But maybe this is me seeking the happily-ever-after, which is all I really want for the other characters. Heck, I’d love for Joan and Peggy to say fuck you to the old boys’ club and start their own agency, bringing with them Stan and Ginsburg! (I would so watch that spin-off). I’d like Betty to find fulfillment as a politician’s wife and Sally to grow up not too fucked up! I’d like Ken Cosgrove to leave the toxicity of the corporate world and write best-selling novels! I’d love to see Roger still being a loveable scamp but gaining some maturity by becoming a better father to Margaret and to baby Kevin! And maybe Pete can stay in exile in California forever.
I know, though, that maintaining the integrity of the series means following various character arcs to their logical conclusion. So who knows what will happen?
"EW. Why would you date someone born in the 1980s?!"
Drunk undergrad # 1: I so do not want to turn 20! It’s the beginning of the end! Being 19 is amazing!
Drunk undergrad # 2: I know, right? I mean, we’re young enough to be cute and not have any responsibilities, but old enough to go to bars!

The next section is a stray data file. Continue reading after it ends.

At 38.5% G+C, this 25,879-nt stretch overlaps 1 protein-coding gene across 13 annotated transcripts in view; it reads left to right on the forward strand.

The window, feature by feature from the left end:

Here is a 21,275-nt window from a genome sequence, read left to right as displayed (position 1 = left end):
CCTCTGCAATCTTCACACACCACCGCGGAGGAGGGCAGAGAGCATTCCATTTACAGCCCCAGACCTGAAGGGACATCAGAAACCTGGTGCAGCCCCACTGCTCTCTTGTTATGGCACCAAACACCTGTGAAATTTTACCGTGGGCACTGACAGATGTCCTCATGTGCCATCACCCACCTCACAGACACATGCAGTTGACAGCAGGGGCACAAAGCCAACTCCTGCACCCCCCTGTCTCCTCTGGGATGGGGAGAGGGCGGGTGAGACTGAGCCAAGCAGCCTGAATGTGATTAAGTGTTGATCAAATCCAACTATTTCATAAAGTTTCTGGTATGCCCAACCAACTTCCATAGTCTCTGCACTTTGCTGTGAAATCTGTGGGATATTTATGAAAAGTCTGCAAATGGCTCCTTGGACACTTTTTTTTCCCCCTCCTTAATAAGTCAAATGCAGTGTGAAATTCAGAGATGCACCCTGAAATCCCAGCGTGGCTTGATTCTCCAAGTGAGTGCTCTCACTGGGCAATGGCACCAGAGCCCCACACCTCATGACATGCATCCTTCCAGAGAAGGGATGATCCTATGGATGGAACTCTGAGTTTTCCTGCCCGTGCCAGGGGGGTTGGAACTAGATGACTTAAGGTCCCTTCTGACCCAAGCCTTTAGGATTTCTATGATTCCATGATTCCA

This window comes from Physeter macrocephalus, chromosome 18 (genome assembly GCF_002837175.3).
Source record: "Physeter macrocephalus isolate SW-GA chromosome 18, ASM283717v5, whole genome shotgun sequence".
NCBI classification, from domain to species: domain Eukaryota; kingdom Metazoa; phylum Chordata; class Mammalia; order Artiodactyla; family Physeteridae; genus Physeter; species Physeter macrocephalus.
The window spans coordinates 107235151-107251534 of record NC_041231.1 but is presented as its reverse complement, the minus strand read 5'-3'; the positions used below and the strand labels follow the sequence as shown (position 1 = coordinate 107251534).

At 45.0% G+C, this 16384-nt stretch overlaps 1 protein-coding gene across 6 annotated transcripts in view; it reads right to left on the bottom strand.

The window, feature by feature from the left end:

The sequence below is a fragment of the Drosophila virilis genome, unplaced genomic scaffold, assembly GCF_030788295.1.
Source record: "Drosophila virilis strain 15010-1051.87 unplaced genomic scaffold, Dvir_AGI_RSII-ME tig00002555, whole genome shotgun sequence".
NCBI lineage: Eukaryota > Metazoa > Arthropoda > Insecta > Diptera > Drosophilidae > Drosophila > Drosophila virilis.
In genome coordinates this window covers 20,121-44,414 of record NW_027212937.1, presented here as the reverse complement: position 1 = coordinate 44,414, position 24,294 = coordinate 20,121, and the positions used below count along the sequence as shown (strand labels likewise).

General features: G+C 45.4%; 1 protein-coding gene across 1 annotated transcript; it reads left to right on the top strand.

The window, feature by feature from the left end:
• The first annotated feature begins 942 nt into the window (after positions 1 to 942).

DU # 1: We’re young enough that guys want to date us but old enough to date guys who our parents warn us against! I mean, they can’t ground us - we’re adults!
DU # 2: I don’t know about that. I mean, EW, why would you date someone born in the 1980s? That’s so old!!!
DU # 2: I know, right?
'Deadlines' and playing a game of academic chicken with your fellow conference panelists
Despite what we tell our students in big, bold letters in our course syllabi, most academics are notorious for being unable to meet deadlines. For example, when a book chapter deadline is slated for May 1, it is usually a safe bet to assume that your fellow book contributors won’t hand their chapters in until maybe two weeks/months/years later. (Notable exceptions are grant application deadlines. There is hardly any flexibility when it comes to those!) Heck, I should know! I co-edited a book and we most definitely did not follow the original timeline we devised!